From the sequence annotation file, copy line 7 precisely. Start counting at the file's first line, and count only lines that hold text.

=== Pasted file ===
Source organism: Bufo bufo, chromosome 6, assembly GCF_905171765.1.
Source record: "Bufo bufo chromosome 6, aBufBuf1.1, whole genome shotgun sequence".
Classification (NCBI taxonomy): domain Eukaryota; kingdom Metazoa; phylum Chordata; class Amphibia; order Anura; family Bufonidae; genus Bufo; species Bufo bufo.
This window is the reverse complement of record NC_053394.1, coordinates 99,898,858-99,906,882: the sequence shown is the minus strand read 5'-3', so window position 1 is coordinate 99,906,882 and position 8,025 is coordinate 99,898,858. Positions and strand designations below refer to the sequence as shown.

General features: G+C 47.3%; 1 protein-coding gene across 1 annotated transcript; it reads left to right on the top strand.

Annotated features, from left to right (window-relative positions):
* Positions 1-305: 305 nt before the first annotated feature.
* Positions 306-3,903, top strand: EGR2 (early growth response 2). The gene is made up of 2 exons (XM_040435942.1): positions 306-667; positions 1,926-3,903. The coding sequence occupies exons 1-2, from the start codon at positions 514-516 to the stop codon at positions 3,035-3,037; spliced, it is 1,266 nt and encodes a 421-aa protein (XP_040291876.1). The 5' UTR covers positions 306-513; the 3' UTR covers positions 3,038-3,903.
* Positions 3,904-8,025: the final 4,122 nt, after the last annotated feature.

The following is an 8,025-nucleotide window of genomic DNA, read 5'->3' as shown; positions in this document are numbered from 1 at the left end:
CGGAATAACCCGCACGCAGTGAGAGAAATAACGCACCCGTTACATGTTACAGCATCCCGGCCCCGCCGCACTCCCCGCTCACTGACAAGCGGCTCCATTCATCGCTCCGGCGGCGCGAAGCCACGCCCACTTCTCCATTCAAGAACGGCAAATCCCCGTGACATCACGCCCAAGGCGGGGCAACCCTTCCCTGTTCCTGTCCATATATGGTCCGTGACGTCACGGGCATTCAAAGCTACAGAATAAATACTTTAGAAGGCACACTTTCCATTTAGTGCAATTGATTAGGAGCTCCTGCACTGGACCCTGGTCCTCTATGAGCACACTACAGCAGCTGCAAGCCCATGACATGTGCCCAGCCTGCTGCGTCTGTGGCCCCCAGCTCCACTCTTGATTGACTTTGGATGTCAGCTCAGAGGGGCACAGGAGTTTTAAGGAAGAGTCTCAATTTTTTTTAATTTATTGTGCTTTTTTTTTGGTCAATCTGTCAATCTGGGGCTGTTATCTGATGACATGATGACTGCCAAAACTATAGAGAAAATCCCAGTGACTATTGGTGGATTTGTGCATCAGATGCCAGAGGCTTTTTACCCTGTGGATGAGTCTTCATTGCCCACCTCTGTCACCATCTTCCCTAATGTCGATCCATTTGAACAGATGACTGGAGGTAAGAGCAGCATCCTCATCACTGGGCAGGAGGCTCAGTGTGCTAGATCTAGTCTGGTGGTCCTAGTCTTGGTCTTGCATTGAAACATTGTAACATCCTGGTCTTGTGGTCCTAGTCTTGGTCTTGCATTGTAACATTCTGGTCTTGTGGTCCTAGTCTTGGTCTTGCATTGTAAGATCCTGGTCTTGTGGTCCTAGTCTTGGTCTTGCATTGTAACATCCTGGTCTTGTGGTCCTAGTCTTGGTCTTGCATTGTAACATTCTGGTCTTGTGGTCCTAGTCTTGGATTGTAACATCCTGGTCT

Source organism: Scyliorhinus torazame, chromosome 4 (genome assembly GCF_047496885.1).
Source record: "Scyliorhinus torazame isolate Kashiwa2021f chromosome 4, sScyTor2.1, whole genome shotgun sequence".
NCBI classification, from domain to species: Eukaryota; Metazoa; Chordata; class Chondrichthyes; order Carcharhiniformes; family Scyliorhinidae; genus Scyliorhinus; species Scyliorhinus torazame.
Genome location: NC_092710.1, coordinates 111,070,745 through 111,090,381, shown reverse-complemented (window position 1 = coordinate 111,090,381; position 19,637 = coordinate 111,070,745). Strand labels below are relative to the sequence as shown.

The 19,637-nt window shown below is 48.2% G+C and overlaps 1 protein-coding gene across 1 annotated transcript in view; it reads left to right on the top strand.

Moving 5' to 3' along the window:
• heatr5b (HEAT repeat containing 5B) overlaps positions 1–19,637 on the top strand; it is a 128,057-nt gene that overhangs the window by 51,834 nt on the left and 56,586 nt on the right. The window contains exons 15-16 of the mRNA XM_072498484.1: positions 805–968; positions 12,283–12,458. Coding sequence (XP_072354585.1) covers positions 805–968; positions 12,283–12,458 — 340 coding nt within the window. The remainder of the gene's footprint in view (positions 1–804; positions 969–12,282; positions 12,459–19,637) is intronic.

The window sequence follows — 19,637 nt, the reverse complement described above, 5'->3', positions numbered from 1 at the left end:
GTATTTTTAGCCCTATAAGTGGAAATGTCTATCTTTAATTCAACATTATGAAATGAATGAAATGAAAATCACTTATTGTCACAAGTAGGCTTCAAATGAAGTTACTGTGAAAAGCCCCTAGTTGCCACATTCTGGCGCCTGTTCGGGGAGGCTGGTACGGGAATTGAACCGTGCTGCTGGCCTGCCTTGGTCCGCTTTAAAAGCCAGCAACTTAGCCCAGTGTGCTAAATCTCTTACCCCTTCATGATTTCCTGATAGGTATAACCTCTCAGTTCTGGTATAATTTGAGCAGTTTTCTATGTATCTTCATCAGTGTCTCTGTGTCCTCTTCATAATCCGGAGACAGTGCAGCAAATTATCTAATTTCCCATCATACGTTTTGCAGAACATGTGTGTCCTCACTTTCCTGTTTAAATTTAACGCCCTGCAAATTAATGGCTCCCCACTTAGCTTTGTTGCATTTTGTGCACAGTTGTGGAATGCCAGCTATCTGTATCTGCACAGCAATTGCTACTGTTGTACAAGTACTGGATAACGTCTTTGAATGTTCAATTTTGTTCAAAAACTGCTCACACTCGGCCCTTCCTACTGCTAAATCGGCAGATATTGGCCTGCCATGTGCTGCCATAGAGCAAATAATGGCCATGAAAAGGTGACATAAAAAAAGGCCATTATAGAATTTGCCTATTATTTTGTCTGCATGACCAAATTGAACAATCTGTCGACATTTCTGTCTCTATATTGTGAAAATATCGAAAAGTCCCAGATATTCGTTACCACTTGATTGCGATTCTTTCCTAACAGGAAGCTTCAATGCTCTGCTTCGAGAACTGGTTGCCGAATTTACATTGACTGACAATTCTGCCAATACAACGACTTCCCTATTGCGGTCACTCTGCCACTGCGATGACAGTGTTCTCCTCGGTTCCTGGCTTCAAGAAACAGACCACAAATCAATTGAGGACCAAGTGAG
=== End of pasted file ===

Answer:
* Positions 1-305: 305 nt before the first annotated feature.